SHAABAN: Of course. You know, not only I deny, an American think-tank has conducted an investigation and it published a paper saying this was not done by the Syrian regime. Unfortunately, the Western media only takes what, again, is the Syrian government, but it does not follow up on the attacks to correct the mistakes that it has been doing.
Of course, the Syrian government would not attack its civilians, would not attack its citizens.
GORANI: And what…
SHAABAN: Of course.
GORANI: — what — what blame, then, does the Syrian government have in all of this, the — the hundreds of thousands of killed, the millions displaced and made refugees?
Is it blameless?
SHAABAN: Well, I think you should think of Turkey, of Qatar and of Saudi Arabia and of the American support for these countries with whom they have been meeting in Jeddah, all the Muslim fatwas have been announced to kill people, to kill people, to kill the Christians, to kill anybody who doesn’t share their ideology.
So I think the West, you know, should take its responsibility for encouraging and allowing these people to exercise terrorism on the Syrian people for the last four years. I think Western governments should get real, should come to Syria, should see the truth and then should address the issues.
GORANI: Well, look, you mentioned Moscow saying that any U.S. air strikes would be considered an act of aggression.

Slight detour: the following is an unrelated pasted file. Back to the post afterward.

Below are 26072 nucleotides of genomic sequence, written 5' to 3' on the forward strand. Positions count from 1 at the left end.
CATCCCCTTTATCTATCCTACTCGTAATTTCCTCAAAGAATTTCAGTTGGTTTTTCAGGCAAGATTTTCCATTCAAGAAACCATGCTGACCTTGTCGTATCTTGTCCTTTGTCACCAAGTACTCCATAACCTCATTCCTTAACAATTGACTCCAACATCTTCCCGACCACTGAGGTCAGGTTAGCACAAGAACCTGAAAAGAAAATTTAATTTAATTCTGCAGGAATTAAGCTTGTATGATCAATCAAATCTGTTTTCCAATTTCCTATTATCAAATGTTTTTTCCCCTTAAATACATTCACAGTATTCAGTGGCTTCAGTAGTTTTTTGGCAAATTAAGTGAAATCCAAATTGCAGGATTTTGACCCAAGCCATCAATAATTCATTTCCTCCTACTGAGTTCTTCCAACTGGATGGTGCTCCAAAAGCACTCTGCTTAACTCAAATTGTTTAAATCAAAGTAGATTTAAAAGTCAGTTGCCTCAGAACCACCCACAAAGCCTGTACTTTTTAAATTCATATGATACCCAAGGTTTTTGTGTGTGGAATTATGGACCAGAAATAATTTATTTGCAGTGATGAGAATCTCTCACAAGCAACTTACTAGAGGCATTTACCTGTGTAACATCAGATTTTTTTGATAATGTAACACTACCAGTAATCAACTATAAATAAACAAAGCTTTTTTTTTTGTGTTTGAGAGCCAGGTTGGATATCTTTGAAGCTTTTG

Do you know if there have been conversations between the president, his leadership, and Moscow regarding what the U.S. intends to do in Syria against ISIS?
And if so, what has been discussed?
SHAABAN: You know, you know, most — the Russian Federation is a friendly country and we have many channels of communication with Russia — with Russia. So we — we — we are in touch with the Russians. We speak to the Russians. We talk to them about many issues. And so it’s not the place here to say how and who is talking to whom.
GORANI: Lastly, Bouthaina Shaaban, you’re on CNN right now. Many Americans, potentially some members of the U.S. government, are watching right now.
Can you send a message directly from Bashar al-Assad to the U.S. government, to the U.S. president, what would it be?
SHAABAN: Well, I — I will send a message saying that the four points he outlined as a strategy will not work simply because they are not based on the reality. You know, I will give you one example. He said we should not allow these communities of minorities to be driven out of their homes.
And I would like to remind President Obama that the three million Christians, Iraqi Christians, have been driven out of their homes, more than one million Syrian Christians have been driven out of their homes. We — I mean we — we — we like the way he said that we should pursue political solution in Syria and the Syrian government is very serious in pursuing a political solution for the Syrian crisis.
So we would like to discuss how — how we — we can reach a political solution for the entire region and how we can all defeat terrorism, truly defeat terrorism.
GORANI: Bouthaina Shaaban, an adviser to the Syrian president, Bashar al-Assad, joining us from Damascus
Thanks very much for being on CNN this everything.
SHAABAN: Thank you very much.